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UN Office for the Coordination of Humanitarian Affairs
30 March 2006

UGANDA: War-related deaths in the north very high - report

KAMPALA, 30 Mar 2006 (IRIN) - Some 146 people die each week in the northern region where rebels of the Lord's Resistance Army (LRA) have waged war against the Uganda government for two decades, charity groups said in a report published on Wednesday.

War-related deaths in the region are three times higher than the number of killings in Iraq since the United States-led invasion that toppled the regime of Saddam Hussein in 2003 - a death rate that represents 0.17 deaths per 10,000 people, compared with 0.052 per 10,000 in Iraq, according to the report, entitled "Counting the Cost: 20 years of war in northern Uganda". It was prepared by 50 aid agencies working in the region.

"Twenty years of conflict have had a devastating impact on children," said the Civil Society Organisations for Peace in Northern Uganda (CSOPNU) report, which was released as Jan Egeland, United Nations Under Secretary-General for humanitarian affairs, arrived in the country to discuss with Ugandan officials a new approach to the situation before visiting camps for the internally displaced in the north.

"Twenty five thousand children have been abducted during the course of the war, 41 percent of all deaths in the camps are amongst children under five [and] 250,000 children in northern Uganda receive no education, despite Uganda's policy of universal primary education.

"An estimated 1,000 children have been born in LRA captivity to girls abducted by the rebel army. At the times of heightened insecurity up to 45,000 children 'night commute' each evening and sleep in streets or makeshift shelters in town centres to avoid being abducted by the rebel LRA," the report added.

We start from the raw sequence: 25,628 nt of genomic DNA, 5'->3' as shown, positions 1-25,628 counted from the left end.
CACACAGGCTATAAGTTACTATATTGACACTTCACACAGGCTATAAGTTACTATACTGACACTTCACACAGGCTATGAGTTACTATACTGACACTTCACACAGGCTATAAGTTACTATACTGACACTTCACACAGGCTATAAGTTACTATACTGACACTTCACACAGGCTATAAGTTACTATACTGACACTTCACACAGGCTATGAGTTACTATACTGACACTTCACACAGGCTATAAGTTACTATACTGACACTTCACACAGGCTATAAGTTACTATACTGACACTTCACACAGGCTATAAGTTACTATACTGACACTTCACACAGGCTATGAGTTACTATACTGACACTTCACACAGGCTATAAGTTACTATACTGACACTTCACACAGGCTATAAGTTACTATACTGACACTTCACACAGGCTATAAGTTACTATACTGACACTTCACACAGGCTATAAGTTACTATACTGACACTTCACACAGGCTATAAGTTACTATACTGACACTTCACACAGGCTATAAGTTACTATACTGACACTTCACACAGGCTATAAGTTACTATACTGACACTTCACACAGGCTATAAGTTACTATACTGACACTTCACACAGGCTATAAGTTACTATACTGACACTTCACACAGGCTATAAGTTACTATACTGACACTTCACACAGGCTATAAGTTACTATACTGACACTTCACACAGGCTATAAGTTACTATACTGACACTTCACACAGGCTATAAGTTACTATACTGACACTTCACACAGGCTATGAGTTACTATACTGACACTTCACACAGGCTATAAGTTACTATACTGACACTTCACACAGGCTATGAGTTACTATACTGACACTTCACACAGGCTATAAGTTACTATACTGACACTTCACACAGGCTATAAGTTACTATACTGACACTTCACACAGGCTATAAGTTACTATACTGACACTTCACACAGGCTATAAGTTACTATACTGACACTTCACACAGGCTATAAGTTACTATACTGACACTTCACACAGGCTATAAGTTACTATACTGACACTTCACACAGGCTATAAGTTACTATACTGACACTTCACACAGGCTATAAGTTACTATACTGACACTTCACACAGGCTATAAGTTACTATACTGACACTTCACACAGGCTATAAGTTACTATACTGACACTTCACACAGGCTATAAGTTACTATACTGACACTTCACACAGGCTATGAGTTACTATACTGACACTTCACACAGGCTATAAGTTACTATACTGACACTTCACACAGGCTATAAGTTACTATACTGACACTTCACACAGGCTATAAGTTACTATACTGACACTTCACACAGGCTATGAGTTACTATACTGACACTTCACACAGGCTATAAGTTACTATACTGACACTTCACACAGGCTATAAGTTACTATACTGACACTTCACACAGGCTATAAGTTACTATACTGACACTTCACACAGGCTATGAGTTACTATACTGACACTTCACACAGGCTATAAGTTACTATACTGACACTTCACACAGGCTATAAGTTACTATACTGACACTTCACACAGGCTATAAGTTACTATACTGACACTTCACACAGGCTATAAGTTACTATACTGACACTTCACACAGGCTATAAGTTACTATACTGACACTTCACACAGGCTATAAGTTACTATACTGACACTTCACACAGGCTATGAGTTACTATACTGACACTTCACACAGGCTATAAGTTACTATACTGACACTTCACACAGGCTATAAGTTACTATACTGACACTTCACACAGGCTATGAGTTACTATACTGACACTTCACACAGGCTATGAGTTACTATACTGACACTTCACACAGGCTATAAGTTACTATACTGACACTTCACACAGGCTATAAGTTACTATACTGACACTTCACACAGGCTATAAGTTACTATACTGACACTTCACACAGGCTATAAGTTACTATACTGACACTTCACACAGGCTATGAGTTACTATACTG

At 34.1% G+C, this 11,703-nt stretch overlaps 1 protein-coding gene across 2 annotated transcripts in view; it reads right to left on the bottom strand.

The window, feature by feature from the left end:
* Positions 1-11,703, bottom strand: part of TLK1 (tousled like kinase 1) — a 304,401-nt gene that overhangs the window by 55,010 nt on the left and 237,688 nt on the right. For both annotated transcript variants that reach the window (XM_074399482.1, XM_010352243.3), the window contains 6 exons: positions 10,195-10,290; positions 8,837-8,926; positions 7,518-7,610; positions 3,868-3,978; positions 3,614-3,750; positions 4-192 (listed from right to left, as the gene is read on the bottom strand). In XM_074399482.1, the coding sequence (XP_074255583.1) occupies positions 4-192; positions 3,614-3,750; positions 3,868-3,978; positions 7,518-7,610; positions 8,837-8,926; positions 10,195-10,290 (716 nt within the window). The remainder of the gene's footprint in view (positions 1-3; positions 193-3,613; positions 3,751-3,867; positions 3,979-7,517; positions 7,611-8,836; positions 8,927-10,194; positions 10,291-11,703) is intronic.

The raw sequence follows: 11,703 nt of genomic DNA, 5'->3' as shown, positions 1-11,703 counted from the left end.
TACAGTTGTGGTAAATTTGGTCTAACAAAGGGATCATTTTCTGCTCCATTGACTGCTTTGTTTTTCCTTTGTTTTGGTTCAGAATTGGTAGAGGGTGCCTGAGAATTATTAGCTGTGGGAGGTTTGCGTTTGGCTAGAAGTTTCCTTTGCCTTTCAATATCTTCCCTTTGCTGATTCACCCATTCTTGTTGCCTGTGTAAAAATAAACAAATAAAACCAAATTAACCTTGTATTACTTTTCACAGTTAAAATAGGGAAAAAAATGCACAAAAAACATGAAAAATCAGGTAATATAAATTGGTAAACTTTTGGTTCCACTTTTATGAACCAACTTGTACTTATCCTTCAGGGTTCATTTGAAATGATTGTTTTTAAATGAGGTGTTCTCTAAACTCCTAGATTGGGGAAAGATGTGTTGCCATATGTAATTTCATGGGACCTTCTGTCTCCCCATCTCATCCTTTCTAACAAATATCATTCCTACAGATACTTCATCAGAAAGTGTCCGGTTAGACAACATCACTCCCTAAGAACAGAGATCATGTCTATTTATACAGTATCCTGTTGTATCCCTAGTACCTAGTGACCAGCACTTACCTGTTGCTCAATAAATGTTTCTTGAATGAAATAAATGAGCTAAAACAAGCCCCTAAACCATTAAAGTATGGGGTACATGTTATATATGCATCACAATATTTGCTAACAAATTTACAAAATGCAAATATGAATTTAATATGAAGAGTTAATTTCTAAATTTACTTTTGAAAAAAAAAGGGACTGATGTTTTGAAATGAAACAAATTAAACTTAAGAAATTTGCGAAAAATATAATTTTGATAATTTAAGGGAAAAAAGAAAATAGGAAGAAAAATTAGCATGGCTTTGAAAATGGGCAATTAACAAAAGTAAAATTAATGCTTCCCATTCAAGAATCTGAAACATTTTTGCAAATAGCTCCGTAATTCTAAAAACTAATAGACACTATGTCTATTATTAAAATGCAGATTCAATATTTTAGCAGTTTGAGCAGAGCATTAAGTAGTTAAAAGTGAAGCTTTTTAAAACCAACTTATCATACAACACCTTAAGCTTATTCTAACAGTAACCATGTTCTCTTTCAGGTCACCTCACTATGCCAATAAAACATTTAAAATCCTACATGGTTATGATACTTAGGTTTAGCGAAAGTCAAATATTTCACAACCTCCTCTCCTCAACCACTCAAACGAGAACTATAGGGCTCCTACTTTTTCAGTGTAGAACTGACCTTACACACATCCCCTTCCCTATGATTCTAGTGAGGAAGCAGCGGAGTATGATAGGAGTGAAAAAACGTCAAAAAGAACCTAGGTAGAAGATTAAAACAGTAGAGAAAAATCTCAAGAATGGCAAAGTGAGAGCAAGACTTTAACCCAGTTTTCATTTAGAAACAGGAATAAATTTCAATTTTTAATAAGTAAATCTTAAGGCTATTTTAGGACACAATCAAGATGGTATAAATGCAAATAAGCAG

"Northern Uganda is one of the world's worst war zones. [...] It is tragedy of the worst proportions. This conflict cannot be allowed to fester any longer. A peaceful resolution of this conflict must be found," said Stella Ayo-Odongo, CSOPNU chairperson.

"The economic cost of the war to Uganda after 20 years is 1.7 billion dollars," the report said. "This is the equivalent of double the UK's gross bilateral public expenditure on aid to Uganda between 1994 and 2001 or the United States' total aid to Uganda between 1994 and 2002."

The LRA is blamed for displacing more than 1.5 million people, forcing them to live in camps. Thousands of children have been abducted to serve in combat or become sex slaves to male rebel fighters. The Ugandan army's efforts to defeat the rebellion militarily have not been successful, and peace efforts by different groups have failed. Humanitarian agencies have asked for action from both the international community and the Ugandan government to end the crisis.

CSOPNU urged the UN Security Council to adopt a recommendation for the appointment of a panel of experts to investigate the activities of the LRA. "The appointment of a high level envoy to reinvigorate peace efforts, address all aspects of the crisis and report back to the UN Security Council on progress has also received widespread support though as yet no action has been taken," the coalition noted.


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